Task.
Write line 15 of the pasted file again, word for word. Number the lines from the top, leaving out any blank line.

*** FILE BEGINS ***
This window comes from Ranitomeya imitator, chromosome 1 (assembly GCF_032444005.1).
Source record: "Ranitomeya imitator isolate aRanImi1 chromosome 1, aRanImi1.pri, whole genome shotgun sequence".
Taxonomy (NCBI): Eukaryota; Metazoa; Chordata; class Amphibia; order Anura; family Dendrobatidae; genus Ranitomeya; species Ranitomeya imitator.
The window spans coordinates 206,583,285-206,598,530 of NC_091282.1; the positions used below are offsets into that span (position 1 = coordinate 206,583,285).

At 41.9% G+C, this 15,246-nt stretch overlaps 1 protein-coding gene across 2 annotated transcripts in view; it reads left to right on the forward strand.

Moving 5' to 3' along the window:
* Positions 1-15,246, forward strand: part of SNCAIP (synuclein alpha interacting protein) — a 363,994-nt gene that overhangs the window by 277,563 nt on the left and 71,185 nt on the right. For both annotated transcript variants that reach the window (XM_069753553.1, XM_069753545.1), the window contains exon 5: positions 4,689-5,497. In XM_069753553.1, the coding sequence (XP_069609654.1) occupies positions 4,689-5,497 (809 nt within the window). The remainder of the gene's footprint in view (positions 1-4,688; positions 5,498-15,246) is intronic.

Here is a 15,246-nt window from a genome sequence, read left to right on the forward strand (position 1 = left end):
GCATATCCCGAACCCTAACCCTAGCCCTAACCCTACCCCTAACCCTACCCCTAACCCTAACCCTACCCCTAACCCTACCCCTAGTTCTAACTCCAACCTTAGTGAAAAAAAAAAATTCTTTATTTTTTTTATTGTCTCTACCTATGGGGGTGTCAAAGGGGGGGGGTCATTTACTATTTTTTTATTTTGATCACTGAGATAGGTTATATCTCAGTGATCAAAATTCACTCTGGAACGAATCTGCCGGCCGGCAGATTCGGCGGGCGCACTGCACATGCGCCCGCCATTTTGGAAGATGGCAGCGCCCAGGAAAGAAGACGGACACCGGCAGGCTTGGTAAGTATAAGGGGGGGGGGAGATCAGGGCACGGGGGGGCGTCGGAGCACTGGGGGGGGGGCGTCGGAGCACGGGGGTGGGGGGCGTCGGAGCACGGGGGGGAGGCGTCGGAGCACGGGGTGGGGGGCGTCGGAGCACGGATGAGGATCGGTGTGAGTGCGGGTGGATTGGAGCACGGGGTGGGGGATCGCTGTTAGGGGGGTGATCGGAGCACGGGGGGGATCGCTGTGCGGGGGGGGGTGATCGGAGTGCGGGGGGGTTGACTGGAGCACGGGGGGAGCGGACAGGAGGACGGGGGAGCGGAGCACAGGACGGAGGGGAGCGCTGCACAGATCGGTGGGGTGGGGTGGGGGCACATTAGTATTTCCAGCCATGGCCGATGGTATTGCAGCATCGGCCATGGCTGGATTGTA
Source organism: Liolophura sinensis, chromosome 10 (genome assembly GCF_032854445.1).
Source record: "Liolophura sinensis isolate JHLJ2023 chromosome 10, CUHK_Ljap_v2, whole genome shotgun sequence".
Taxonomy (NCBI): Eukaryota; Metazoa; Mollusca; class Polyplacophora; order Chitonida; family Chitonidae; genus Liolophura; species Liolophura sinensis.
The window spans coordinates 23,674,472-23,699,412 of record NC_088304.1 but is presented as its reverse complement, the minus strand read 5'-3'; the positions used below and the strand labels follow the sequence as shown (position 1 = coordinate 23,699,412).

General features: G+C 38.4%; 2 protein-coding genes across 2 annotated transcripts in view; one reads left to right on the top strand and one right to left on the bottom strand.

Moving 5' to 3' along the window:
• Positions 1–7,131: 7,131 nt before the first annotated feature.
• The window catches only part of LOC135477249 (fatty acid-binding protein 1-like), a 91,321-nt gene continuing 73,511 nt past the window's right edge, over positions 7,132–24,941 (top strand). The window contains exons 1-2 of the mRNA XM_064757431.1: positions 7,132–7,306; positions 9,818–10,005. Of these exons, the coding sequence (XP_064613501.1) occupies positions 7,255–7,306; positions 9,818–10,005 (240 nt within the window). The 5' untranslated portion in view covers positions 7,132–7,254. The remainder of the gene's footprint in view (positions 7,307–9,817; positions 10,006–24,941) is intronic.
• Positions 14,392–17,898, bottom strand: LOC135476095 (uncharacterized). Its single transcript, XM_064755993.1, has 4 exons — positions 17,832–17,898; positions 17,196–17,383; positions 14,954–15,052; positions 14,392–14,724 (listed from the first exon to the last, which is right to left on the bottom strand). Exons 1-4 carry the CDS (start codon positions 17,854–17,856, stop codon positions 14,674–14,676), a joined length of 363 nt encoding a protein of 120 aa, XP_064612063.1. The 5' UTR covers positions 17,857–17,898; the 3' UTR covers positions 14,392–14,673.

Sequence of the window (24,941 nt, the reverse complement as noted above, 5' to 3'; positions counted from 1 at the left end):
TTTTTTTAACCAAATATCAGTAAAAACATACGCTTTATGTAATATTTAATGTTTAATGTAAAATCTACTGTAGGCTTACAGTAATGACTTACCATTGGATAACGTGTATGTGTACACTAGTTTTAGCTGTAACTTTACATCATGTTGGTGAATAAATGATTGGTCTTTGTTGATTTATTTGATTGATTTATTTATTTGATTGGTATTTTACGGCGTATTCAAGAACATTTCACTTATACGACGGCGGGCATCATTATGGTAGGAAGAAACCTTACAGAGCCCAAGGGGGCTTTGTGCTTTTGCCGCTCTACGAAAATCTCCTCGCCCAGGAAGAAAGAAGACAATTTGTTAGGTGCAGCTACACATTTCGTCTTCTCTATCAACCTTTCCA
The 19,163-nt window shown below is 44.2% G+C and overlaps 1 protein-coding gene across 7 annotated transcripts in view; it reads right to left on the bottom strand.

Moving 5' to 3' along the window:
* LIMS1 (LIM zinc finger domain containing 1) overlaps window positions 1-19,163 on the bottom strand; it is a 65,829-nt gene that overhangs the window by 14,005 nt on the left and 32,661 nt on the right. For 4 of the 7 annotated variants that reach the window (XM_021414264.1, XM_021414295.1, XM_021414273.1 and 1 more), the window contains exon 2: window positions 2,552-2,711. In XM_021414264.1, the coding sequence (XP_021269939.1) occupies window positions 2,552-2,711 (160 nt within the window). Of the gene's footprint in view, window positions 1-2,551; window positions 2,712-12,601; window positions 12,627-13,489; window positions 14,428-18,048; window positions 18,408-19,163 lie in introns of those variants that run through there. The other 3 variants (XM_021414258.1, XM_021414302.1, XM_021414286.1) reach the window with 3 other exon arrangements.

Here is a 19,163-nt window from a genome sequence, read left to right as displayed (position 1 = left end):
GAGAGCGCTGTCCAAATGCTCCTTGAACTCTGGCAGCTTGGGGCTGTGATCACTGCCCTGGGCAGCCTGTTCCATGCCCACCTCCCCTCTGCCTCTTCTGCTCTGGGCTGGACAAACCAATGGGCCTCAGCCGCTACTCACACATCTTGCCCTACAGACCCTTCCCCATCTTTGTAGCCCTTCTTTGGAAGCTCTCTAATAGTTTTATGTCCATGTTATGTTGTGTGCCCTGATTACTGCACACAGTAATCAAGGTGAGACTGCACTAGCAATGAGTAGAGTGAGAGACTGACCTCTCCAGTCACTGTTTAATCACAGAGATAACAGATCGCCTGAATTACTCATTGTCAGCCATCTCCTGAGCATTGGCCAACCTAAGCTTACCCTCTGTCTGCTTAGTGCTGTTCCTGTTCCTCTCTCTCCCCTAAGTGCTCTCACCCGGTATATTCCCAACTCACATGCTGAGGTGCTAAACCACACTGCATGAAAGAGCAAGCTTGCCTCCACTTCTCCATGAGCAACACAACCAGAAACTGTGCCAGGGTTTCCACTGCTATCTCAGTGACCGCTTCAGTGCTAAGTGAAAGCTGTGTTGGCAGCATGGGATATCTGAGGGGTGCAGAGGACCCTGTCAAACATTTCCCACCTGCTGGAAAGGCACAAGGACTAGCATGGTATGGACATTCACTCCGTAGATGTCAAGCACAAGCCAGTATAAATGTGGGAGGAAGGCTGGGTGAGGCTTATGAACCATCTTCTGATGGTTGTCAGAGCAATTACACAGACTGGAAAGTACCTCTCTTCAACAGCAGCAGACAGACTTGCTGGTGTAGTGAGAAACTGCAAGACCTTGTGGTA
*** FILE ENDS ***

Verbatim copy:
Moving 5' to 3' along the window: